Words by The Urban Popular Economy Collective | 14 Apr 2024

In the Matete district of Kinshasa, among the dilapidated sheds of an abandoned market, a gang of youths loosely affiliated with the Bloods gang in the United States have established an encampment they named Area 51. I had been frequenting a bar-nightclub across the road from where I shared a house in Lingwala. One of my housemates was sleeping with the bartender, and we could drink for free. The repetitiveness of these excursions grew boring. I complained to one of my collaborators, also a Blood, who suggested that since I was in the vicinity nearly every night, I should chat with gang members—he described them as “aliens” from outer space.

My first encounter was tinged with suspicion, arrogance and silliness. The four youths—“52”, “53”, “67” and “55”, as they insisted on being addressed—shunned the flamboyant attire usually worn by the Congolese sapeur, an urban dandy who aims to dress with unparalleled singularity, in favour of conservative Brooks Brothers business suits. During the initial encounters, they demonstrated their encyclopaedic knowledge of every detail associated with Area 51 in Nevada, and its militarized seclusion in response to purported alien invasions. They showed me videos on their cellphones, as well as top-secret documentation. They claimed that the abandoned Kinshasa market had been vacated following an alien landing; the aliens had purportedly arrived to clear out Rwandan invaders during the early days of Joseph Kabila’s regime.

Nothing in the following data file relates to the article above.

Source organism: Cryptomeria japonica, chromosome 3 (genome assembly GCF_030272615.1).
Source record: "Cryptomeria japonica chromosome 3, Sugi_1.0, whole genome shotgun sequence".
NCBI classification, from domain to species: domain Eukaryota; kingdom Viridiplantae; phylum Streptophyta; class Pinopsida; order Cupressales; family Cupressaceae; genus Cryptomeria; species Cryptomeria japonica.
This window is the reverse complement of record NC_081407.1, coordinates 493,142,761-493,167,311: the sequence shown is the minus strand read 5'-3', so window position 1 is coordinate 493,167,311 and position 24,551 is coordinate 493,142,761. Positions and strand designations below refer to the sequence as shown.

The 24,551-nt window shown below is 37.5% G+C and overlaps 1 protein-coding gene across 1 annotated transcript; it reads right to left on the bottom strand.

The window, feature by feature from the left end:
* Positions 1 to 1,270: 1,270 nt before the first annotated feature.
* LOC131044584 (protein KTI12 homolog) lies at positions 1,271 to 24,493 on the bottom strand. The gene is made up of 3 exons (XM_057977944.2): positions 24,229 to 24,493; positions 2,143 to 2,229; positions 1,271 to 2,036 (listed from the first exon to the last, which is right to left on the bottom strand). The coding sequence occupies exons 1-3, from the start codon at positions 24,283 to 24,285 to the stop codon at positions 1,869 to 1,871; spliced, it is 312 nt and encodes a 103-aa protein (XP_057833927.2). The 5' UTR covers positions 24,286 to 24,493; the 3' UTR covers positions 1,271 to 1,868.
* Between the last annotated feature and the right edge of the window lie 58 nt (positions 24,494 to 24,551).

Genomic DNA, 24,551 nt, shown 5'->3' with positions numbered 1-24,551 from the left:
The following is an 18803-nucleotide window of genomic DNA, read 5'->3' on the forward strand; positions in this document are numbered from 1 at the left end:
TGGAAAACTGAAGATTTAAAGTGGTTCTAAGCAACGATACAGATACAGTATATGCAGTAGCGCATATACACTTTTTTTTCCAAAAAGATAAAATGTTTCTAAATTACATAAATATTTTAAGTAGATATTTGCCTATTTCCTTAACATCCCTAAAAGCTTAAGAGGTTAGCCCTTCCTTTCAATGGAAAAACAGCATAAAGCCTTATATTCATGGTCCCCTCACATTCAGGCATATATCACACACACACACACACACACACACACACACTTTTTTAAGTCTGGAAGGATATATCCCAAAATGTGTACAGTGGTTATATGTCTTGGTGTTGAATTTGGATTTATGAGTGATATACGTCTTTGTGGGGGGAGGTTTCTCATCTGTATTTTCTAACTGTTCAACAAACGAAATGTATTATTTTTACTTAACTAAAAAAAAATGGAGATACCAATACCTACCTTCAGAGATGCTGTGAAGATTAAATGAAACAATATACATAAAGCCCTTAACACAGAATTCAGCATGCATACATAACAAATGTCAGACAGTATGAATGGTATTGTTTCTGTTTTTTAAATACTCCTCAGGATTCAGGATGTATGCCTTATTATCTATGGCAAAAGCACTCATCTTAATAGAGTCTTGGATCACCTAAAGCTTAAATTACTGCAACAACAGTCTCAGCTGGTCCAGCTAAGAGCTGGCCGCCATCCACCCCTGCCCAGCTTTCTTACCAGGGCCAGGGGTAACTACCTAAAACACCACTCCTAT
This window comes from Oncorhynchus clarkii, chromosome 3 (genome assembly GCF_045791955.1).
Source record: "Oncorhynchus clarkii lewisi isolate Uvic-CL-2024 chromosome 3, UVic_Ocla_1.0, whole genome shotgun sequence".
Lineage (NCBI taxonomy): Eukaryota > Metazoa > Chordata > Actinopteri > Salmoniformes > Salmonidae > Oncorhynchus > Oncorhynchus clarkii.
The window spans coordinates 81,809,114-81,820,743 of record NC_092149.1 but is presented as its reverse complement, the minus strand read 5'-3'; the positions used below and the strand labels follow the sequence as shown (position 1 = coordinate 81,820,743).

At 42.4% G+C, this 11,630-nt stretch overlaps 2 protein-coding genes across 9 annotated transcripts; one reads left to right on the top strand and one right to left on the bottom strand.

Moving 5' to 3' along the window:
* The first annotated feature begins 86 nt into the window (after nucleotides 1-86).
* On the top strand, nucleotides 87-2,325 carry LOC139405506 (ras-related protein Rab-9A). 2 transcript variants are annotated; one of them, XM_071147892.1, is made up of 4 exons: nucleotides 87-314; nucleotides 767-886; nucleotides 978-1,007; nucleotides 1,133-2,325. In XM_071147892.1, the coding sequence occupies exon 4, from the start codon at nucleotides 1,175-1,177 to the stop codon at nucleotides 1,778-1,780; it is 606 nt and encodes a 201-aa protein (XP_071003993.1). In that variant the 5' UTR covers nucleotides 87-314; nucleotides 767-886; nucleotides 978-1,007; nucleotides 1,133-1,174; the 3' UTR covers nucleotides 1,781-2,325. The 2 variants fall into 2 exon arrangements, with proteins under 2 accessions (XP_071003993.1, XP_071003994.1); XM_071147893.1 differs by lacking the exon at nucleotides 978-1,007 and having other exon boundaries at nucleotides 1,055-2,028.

They youths knew much less about these local events than they did about the folklore of American West, at times even disputing the reality of Area 51, which they claimed was granted to them as a concession by the Congolese state to contain any fallout in the area. After weeks of conversations, it turned out that Kinshasa’s very own Area 51 was simply a ruse; they possessed no belief in aliens or their invasions at all. So much for the speculation that the marginalised in their wrecked neighbourhoods do everything possible to actualise imaginary new worlds, or that their dreams are of new worlds.

But why this elaborate dissembling by this gang of youths? Why this significant commitment of time when they were barely scraping by doing a bit of dealing and thievery on the side? All my early conversations took place outdoors, at the border of the large shed deemed the space command centre. When they finally—or temporarily—let down their guard, their actual mission was revealed. They were preparing for the arrival of 51 justices from all over the world, drawn from what “55”—in an obvious reading of Frantz Fanon—deemed “the wretched of the earth.” These justices, he explained, would deliberate on the state of Congo, and issue a judgment on whether it was worth saving or not.